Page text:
“That track was part of a set of tunes I had made before Pulse MSC hit me up for a release,” Subjoi, whose real name is Jakub Fidos, said via email. “I never really rated the track to be honest, but guys from Pulse did and the rest is history.”
As a newer artist, Fidos said it can be hard to get a following on SoundCloud initially, and so music-focused YouTube channels are a useful medium for upcoming producers to get noticed.
While “The Way I Feel” has plenty of views, it was a track from a year earlier, “Love Shy,” which changed the course of Fidos’ career. “It really opened up a lot of opportunities for me as it got a million or so views in a couple months,” he said.
“Without that it would have been hard to get my music on vinyl at the start as it’s a big investment for a label due to the high upfront costs, especially with someone fairly unknown that is not going to drive sales by themselves.”
The algorithm mystery
Forever a mystery, YouTube’s recommendation algorithm is ultimately built to maximize the amount of time users spend on the site. While beneficial to discovery in the past, this recently has led YouTube to play the same songs to people, repeatedly.
“When ‘Love Shy’ and ‘The Way I Feel’ were uploaded, Slav [another YouTube channel] and Houseum weren’t the huge channels they are now. The algorithm definitely plays a big part in a track getting huge on YouTube and sometimes it gets a bit too crazy with recommending the same bunch of tracks over and over,” Fidos explained.
Baraize said he used to use the algorithm to search for tracks he’d never heard before by searching for a song, then looking at the related videos to find something he’d like. Not so much anymore.
“Now the video suggestions often show the same videos every time, so it is good for the concerned artists or channels like me, but can be annoying for the listeners,” he said.
It’s an issue which the company acknowledged , when it said it would change the algorithm to recommend videos from a wider set of interests. That would help get users out of the web of music they’ve listened to already — or the rantings of a far-right provocateur.
While there seems to be more music-focused channels popping up on YouTube, Baraize and Nick said they don’t feel like they’re in competition with similar channels on the platform. However, when artists or labels want a track to be posted on Baraize’s channel, he’ll only do it if he gets the exclusive. He won’t post a song that’s also getting play on multiple channels.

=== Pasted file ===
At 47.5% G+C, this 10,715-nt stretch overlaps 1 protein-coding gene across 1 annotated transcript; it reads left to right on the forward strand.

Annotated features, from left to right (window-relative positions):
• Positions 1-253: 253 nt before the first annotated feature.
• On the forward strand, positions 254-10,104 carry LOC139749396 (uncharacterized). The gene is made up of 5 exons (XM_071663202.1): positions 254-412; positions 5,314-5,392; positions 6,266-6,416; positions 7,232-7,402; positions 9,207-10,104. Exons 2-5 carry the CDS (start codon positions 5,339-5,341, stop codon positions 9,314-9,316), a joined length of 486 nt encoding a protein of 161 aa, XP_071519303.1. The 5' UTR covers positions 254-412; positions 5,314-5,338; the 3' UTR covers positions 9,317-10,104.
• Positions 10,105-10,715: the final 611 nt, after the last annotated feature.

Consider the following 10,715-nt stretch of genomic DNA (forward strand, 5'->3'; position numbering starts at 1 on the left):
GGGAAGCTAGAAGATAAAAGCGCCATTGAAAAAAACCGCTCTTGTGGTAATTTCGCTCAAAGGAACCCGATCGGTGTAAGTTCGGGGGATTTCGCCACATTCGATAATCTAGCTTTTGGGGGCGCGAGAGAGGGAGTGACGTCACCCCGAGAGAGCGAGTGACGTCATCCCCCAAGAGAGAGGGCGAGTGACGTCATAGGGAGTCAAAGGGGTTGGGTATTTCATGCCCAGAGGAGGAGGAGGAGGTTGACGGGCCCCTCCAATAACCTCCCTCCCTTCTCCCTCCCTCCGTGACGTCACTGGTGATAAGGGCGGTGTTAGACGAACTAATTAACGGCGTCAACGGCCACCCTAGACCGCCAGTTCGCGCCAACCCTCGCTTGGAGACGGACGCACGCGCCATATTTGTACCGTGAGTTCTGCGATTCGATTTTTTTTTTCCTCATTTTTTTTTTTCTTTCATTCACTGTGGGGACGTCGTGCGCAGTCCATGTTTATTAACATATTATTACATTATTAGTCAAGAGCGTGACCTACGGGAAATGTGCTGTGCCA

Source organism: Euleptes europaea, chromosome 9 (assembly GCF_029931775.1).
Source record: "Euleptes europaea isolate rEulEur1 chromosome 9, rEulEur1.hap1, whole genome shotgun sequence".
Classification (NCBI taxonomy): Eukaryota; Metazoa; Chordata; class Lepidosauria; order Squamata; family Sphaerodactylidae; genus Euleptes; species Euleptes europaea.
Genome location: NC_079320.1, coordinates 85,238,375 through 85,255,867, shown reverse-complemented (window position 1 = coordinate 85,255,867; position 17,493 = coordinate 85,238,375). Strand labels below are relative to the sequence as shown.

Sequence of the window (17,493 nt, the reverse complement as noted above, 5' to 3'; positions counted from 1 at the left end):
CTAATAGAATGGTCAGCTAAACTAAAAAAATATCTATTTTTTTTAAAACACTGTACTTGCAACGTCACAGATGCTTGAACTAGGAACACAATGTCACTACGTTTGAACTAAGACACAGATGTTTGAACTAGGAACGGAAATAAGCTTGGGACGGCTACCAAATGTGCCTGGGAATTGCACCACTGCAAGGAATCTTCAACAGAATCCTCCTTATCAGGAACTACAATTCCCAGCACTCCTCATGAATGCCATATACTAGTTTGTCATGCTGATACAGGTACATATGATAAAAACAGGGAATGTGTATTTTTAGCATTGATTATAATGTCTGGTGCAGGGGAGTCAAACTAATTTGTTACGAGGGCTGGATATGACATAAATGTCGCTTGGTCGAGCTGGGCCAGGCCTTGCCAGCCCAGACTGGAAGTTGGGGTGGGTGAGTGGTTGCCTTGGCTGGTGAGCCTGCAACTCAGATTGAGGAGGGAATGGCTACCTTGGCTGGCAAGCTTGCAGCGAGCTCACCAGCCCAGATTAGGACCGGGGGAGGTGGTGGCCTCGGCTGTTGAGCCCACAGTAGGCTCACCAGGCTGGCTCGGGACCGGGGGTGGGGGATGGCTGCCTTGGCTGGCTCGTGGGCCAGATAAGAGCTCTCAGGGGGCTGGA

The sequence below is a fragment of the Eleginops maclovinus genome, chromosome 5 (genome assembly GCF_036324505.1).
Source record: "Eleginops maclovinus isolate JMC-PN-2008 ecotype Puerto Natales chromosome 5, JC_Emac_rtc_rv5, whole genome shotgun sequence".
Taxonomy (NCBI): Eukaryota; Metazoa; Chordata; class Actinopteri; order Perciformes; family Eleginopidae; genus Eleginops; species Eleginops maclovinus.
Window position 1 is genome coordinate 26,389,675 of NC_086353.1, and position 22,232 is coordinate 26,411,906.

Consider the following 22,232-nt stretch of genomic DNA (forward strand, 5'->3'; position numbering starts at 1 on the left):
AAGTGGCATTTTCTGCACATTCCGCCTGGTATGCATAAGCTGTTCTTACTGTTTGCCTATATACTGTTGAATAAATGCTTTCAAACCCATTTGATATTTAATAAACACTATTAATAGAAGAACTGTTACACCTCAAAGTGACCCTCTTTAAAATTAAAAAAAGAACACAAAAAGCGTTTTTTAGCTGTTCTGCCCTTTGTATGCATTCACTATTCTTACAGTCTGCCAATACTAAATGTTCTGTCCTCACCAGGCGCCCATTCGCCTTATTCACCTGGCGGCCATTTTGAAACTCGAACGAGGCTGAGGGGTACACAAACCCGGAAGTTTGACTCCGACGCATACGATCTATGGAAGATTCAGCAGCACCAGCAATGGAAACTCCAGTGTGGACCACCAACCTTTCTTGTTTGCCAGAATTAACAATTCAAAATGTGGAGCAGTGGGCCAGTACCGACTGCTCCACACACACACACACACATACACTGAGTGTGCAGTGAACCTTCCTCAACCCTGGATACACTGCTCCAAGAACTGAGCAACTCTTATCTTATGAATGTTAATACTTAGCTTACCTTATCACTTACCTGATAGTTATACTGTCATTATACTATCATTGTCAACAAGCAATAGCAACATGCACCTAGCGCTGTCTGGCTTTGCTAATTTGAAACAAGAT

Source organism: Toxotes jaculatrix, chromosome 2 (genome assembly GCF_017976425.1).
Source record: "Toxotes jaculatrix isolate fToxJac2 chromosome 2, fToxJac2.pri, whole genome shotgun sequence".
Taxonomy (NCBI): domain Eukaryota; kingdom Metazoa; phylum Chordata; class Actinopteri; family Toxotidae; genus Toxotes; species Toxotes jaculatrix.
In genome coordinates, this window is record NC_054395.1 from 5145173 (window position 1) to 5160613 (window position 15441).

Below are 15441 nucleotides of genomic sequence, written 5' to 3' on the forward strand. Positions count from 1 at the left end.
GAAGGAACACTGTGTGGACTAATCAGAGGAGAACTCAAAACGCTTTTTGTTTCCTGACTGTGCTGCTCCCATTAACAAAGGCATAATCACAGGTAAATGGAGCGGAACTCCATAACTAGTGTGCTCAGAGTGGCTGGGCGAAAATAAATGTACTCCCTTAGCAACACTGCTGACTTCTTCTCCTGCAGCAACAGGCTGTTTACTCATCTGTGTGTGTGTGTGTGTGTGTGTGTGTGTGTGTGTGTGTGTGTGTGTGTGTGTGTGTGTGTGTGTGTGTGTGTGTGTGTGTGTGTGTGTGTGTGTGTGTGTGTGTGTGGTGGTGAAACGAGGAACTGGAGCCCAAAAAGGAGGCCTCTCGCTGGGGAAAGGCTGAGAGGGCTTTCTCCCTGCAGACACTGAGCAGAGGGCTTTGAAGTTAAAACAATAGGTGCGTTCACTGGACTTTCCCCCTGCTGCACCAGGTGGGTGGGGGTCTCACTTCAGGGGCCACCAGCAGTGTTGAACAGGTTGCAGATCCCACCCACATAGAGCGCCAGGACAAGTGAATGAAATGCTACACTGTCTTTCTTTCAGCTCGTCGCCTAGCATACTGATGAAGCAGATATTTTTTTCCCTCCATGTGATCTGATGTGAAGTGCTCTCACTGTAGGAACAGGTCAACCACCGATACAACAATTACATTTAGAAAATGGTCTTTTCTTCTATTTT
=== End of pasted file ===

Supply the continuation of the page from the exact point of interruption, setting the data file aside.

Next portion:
“Sometimes labels try to have two uploads for the same track on different channels which is for me not really fair. They just want to have the maximum exposure but don’t they really respect our work,” he said.
While these music-focused YouTube channels are perhaps ideal for getting your name out at the start, it’s unsurprisingly not financially beneficial for the artist. For Vallis Alps, they get streaming income from Spotify — and now, Ansari says most people are finding them through there, too.
“When other blogs upload it on YouTube, it’s great from an exposure standpoint, but 90 percent of them don’t reach out to us, and so, we never end up getting paid for that,” he said.
“It’s a win some, lose some situation.”
“It’s a win some, lose some situation, because it’s really good for us, but it just means that places like Spotify are just super helpful because we’re the ones who upload that, we’re the ones to collect from that.”
Fidos doesn’t receive any money from the YouTube uploads on music-curation channels, but he doesn’t mind — and isn’t looking to capitalise on an existing audience by creating his own channel, where his music can reside.
“Having my own channel on YouTube is not something I ever wanted or want to do. The channels out there now are run by people who have dedicated a lot of time to get where they are now,” Fidos said. “It’s just easier and better promotion for a label or myself to submit music to them instead of uploading it ourselves.”
As the likes of Spotify playlists to each user’s listening habits, for a large majority of music listeners, it’s foreseeable that streaming services will become — or already are — the primary source for music discovery, . Instagram is emerging at a music discovery tool, too. Fans help popularize their favorite artists by sharing their songs on Instagram Stories, where Spotify links can be embedded.
Within easy reach on every streaming service is an algorithmically curated playlist of new music: On Apple Music it’s “New Music Mix,” there’s “SoundCloud Weekly” on SoundCloud, while on Spotify it’s “Discover Weekly” — plus the endless mood-related playlists that figure out you’re some variation of sad right now.
Despite the promise that these playlists have been created just for me, they just don’t quite hit the mark.
As music critic Ben Ratliff of new music in The Guardian: “I am being given an ongoing accessory for someone of my type. Often I hate the results, even if I like half the songs: I feel intensely frustrated by what it has reduced me to. I want not to be pandered to by genre, or era, or a reduced, sellable version of a mood.”
For myself, there’s an immense appeal in the still somewhat human element of YouTube, in that there are tastemakers spending time uploading and curating music for their channel, and I’m able to flick through the comments of listeners who are also enjoying it.
At least for the time being, spending time in the YouTube music rabbit hole feels somewhere in between a streaming service and a record store. It’s a very online experience dictated by a mysterious algorithm, but it still feels like there’s someone holding your hand through it all.